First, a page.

The proposed pilot study is part of the design and development process of a final questionnaire that aims to gain insight on factors that influences acceptance and adoption of breast cancer risk assessment in women. Feedback on the questionnaire will help identify potential issues of clarity, comprehensibility, and reliability; and to identify possible biases that often accompany a designed questionnaire. Information gained from the large-scale study will provide directions for the development of educational strategies in the TIBS research program that could accompany increases in public awareness of risk factors, the availability of risk assessment tools and preventive lifestyle.
| Study Start Date:
| Study Completion Date:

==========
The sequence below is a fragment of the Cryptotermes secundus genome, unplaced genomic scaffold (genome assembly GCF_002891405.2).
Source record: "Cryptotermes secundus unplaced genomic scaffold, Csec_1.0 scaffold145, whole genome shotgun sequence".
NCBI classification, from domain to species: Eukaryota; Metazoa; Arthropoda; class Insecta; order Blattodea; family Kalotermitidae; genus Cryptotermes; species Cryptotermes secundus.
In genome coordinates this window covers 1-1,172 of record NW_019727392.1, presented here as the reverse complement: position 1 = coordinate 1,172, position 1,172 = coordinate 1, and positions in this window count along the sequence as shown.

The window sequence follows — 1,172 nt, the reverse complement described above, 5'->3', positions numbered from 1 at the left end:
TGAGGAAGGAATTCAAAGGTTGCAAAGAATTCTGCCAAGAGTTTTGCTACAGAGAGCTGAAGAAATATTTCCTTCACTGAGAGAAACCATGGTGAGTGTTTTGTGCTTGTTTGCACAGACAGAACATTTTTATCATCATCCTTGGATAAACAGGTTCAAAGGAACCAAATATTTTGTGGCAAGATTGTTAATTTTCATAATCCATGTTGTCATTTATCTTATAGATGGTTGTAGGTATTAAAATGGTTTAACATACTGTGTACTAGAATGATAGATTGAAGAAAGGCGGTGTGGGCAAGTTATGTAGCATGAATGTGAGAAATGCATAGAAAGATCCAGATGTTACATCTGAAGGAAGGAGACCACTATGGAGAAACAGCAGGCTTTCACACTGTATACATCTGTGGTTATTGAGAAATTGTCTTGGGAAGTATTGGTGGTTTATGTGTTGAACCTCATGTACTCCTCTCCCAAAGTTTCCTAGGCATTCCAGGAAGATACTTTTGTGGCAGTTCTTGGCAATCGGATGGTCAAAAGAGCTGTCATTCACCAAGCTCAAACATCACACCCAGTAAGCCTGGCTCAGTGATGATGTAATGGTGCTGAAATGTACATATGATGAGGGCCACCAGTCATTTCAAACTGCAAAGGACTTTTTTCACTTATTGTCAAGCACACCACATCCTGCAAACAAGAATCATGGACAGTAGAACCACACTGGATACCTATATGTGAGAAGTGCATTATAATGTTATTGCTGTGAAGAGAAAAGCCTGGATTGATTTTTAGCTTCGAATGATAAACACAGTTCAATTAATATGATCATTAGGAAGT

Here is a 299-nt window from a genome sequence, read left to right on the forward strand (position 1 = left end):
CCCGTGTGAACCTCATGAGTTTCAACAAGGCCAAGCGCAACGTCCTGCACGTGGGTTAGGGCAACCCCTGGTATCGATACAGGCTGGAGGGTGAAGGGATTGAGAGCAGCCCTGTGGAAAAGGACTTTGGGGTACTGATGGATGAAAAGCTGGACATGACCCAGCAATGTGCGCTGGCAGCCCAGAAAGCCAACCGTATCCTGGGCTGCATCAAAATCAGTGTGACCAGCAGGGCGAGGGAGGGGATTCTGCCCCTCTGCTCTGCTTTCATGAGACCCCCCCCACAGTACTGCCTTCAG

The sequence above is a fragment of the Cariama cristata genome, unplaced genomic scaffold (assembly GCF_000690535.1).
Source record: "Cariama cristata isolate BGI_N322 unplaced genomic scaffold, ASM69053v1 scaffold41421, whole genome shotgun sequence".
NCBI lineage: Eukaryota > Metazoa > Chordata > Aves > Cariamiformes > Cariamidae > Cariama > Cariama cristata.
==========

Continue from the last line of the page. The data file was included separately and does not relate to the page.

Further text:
The development of risk assessment tools for preventive oncology aims to identify all members of a given at risk subpopulation to whom intervention strategies can be offered to reduce their risk. An ideal risk assessment tool should permit assessment of a woman's breast cancer risk in order to a) identify the needs for and potential benefits of risk reducing interventions; b) direct her to the most appropriate risk reducing interventions, and; c) monitor the efficacy of the intervention in actually reducing risk. Earlier implemented risk reduction interventions could potentially preclude needs for more drastic lifestyle and less desirable changes, such as chemoprevention and prophylactic surgeries, later in life. Currently, no such classification and monitoring technique has proven effective. Yet several candidate techniques are being investigated. While risk assessment tools may potentially provide future benefits, the effectiveness of current and new risk assessment tool developments certainly requires users to perceive these tools as potentially effective. It is this perception of potential effectiveness that would motivate them to adhere to risk assessment protocols the evaluation of which would help provide the evidence base for understanding true effectiveness. The investigators of this study are currently developing a Transillumination Breast Spectroscopy (TIBS) research program, consisting of ongoing studies of different types. As part of the technology assessment process for TIBS, and in part due to the further development of the research program, there is a need to address factors that may directly or indirectly influence willingness to participate in a breast cancer risk assessment. The primary goal of this pilot study is to determine the content validity of the investigator-designed draft questionnaire. The outcome measure of a final questionnaire is to assess general acceptability of breast cancer risk assessment and degree of acceptability based on a) knowledge and awareness of breast cancer, b) varying levels of involvement and invasiveness of a risk assessment procedure, and c) perceived potential effectiveness of risk reducing interventions. Acceptability of risk assessment, willingness to undergo therapy and follow through with recommendations is assessed independent of currently available and new developments of risk assessment procedures.The secondary goal of this study is to test the overall comprehensibility (e.g. language, clarity), question acceptability (e.g. appropriateness of response selection), and reliability of the questionnaire.Information gained from this pilot study will be considered in the development of a final questionnaire to be administered to a large population representative cohort. The results of the planned future study will provide directions for the development of educational strategies in the TIBS research program that should accompany increases in public awareness on risk factors, the availability of risk assessment tools and preventive lifestyle and insight into the extent of broad-based community education strategies required to initiate and sustain interest in assessment for breast cancer risk among women in the general public to facilitate informed decision-making related to breast health in these women. Critical gaps in knowledge of risk factors and preventive lifestyle changes identified in this subsequent study can provide a focus for the educational strategies, which may address: the costs of risk assessment (e.g. stress, financial, inconvenience) and the development of understandable and practical educational materials to ensure their accessibility to a broad range of audiences, including those women who may be candidates for risk reducing interventions but who are not yet aware of its availability. The ultimate hypothesis of a future large-scale study is:General knowledge and awareness of breast cancer, psychosocial factors such as perceived risk susceptibility and perceived costs of risk assessment (e.g. stress, financial, inconvenience), perceived effectiveness of intervention strategies, and socio-demographic position are determinants of accepting risk assessment.However, to help guide questionnaire design and development, a pilot study is required to identify issues of the questionnaire such as content validity, overall comprehensibility (e.g. language, clarity), question acceptability (e.g. appropriateness of response selection), and reliability. To achieve the goals of the pilot study, we intend to recruit 50 women between ages of 25 - 74 years (10 per age group, 25 - 34, 35 - 44, 45 - 54, 55 - 65, 65 - 74). A 26-item investigator-designed, self-administered questionnaire was designed with standard measures. The questionnaire consists of 7 sections covering the following topics: Breast Cancer Knowledge and Awareness, Susceptibility Perception, Likelihood of Undergoing Risk Assessment, Benefits and Barriers of Risk Assessment, Breast Cancer Risk Assessment, Risk Reduction Intervention, and Demographics